The Technology Maturation Fund is a program managed by CURF, and unlike any other source of funding available to Clemson faculty, the sole purpose of this funding is to support the last critical step that will significantly increase the likelihood of commercializing Clemson intellectual property.
We accept proposals from any Clemson faculty member who has had interactions with CURF via the invention disclosure and patenting or copyright process for the maturation of their already disclosed intellectual property.While postdoctoral research associates, graduate students, and undergraduate students may participate as co‐investigators, they are not eligible to lead a project as the principal investigator.
As a first step in preparing a maturation fund proposal, please consult with your Technology Commercialization Officer (TCO) about your desire to participate. Your TCO will be able to provide information about the process and help you to prepare your proposal to its best advantage. Submitted proposals are evaluated by criteria such as relationship to existing intellectual property at CURF, a demonstrated path to commercialization, and technical merit of the project.
Fiscal Year 2019 Recipients
Dr. Jeremy Mercuri
Dr. Mercuri to further develop a new biomimetic osteochondral construct to be used in the repair of critically sized focal osteochondral defects through testing. TThis method doesn’t suffer from the traditional drawbacks many other treatments do that can lead to lower quality repair tissue, complications at the donor site, higher costs and the inability to integrate repair tissue with the surrounding healthy tissue.
Dr. Mark Roberts
Chemical and Bimolecular Engineering
Dr. Roberts will continue development of a new type of electrode material for energy storage that allows faster charge transfer rates and more than a five-fold increase in power density relative to redox flow batteries. This new material provides a more efficient, inexpensive process with less voltage loss and the ability to use more abundant metals.
Dr. Christopher Saski
Plant and Environmental Sciences
Dr. Saski will advance a new biotechnology involving extra-chromosomal circular DNA in the Amaranthus palmeri plant species. This technology enables targeted gene amplification and the engineering of the expression of complex crop genes to exhibit agronomically beneficial traits.
Dr. Erica Walker
Dr. Walker in collaboration with Hudson Smith, research associate in analytical systems and applications, to continue development of ColorNet, a color-management system based on Neural Networks, which takes in color-incorrect images and automatically outputs color-correct images when displaying brand colors on Jumbotrons. This correction alters only brand-specific sections of the image, as improperly displayed brand colors can negatively impact the brand and fan experience.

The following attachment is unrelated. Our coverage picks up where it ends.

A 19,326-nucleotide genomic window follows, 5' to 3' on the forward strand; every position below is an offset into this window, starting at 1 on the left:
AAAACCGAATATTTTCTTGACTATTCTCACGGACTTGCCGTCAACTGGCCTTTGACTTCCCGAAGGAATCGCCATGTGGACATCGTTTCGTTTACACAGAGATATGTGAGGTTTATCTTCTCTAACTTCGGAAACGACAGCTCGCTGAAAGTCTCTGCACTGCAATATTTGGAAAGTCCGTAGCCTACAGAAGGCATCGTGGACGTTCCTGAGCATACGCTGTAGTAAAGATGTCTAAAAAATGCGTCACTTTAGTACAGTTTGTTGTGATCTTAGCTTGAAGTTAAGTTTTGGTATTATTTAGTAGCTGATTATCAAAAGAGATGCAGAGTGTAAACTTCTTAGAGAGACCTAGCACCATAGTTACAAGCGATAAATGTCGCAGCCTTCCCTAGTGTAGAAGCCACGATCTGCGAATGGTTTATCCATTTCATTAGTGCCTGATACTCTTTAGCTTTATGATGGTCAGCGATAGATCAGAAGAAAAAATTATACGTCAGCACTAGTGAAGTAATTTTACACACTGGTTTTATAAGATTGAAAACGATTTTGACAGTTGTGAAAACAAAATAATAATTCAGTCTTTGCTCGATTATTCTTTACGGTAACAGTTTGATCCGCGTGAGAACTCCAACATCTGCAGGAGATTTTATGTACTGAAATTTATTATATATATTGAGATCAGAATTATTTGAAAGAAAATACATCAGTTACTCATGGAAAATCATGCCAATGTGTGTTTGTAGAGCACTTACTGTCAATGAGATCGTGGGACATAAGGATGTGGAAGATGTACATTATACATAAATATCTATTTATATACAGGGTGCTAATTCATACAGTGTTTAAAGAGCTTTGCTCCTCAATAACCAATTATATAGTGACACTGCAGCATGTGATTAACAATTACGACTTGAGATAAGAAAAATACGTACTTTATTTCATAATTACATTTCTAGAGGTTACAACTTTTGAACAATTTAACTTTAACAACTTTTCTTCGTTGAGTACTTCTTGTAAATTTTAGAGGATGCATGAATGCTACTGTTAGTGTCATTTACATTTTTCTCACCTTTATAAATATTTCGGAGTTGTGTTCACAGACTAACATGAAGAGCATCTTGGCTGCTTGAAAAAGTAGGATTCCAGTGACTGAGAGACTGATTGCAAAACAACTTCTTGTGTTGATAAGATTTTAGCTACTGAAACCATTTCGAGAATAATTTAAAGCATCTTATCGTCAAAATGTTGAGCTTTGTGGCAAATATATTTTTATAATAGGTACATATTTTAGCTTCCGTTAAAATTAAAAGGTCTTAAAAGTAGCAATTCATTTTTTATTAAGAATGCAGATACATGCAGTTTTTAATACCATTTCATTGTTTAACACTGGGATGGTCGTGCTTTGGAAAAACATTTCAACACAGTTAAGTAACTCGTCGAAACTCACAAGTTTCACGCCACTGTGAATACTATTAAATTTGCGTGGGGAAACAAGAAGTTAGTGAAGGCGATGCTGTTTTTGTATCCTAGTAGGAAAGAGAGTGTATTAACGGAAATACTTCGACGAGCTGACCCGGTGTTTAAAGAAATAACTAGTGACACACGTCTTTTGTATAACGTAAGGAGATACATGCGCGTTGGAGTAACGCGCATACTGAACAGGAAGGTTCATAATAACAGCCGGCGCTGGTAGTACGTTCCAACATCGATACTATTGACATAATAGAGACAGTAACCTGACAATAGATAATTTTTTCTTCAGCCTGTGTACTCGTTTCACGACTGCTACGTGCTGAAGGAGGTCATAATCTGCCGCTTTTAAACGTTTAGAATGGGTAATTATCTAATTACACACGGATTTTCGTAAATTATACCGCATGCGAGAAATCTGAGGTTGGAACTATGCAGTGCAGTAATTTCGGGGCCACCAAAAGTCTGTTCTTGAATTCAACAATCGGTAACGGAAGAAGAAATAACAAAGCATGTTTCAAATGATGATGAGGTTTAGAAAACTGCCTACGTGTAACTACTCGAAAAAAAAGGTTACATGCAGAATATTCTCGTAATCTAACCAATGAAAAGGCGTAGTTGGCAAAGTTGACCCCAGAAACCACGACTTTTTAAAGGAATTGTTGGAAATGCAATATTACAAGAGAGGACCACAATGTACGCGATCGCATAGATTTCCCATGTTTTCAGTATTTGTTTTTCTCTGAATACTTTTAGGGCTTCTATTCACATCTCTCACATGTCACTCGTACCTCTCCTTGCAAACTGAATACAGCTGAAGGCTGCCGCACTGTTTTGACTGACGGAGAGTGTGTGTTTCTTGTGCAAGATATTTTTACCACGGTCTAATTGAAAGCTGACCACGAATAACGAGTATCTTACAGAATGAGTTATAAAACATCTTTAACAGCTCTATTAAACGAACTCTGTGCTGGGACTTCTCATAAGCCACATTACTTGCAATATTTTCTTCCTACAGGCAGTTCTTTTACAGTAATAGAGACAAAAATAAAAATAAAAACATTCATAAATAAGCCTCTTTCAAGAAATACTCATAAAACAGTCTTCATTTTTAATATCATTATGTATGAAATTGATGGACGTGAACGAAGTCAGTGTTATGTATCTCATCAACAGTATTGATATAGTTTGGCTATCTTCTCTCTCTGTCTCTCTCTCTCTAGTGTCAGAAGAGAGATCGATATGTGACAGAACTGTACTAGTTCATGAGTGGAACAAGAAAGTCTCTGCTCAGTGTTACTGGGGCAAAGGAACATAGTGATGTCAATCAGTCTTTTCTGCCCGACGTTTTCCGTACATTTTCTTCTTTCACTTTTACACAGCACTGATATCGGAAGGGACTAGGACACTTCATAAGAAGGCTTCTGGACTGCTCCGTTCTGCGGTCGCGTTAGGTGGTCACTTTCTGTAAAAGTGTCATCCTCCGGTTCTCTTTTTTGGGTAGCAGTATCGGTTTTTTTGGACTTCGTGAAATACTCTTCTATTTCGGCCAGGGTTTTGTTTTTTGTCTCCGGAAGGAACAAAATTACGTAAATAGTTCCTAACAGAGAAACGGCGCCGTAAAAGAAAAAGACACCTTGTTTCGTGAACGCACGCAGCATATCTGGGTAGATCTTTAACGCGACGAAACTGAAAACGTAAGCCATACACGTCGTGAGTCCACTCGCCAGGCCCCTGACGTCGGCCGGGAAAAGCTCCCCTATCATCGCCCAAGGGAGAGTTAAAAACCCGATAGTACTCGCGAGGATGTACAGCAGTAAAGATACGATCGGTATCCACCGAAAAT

Dr. Daniel Whitehead
ChemistryDr. Whitehead will further develop a new method for the synthesis of diazacyclobutene molecules. This technology produces an effective concentration of drug capable of killing 50% of blood-stream form parasites in observed cultures. This molecular scaffolding has the potential to manage Human African Trypanosomiasis, a neglected tropical disease with only a handful of effective drug therapies, most of which cause significant, even lethal, adverse side effects.
Dr. Dan Simionescu
Dr. Simionescu will continue development of a technology that efficiently seeds cells into scaffolds or tissues at multiple locations with high efficacy. This technology can seed millions of cells in a controlled pattern via a roller, which can improve regenerative medical and cellular therapy techniques. *This project was funded in conjunction with the department of bioengineering.*
Dr. Victor Zordan
School of Computing
Dr. Zordan willcontinue the exploration of computer-controlled embroidery design and stitching, which covers the making of purposeful, precision changes to material properties of a base textile. This technique can increase the local tensile strength of a 4-way-stretch fabric, up to 10 times the original amount, to create tailored distributions of mechanical properties in the resulting embroidered materials.